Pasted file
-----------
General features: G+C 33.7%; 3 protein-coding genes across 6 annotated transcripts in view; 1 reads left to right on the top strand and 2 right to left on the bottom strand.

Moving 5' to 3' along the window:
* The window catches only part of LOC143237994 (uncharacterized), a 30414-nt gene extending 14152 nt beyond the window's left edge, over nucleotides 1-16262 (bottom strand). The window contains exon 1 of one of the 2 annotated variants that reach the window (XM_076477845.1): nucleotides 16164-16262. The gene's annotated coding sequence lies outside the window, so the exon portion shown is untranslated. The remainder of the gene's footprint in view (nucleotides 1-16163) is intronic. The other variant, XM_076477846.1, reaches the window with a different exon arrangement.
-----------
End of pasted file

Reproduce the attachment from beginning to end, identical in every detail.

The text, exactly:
General features: G+C 33.7%; 3 protein-coding genes across 6 annotated transcripts in view; 1 reads left to right on the top strand and 2 right to left on the bottom strand.

Moving 5' to 3' along the window:
* The window catches only part of LOC143237994 (uncharacterized), a 30414-nt gene extending 14152 nt beyond the window's left edge, over nucleotides 1-16262 (bottom strand). The window contains exon 1 of one of the 2 annotated variants that reach the window (XM_076477845.1): nucleotides 16164-16262. The gene's annotated coding sequence lies outside the window, so the exon portion shown is untranslated. The remainder of the gene's footprint in view (nucleotides 1-16163) is intronic. The other variant, XM_076477846.1, reaches the window with a different exon arrangement.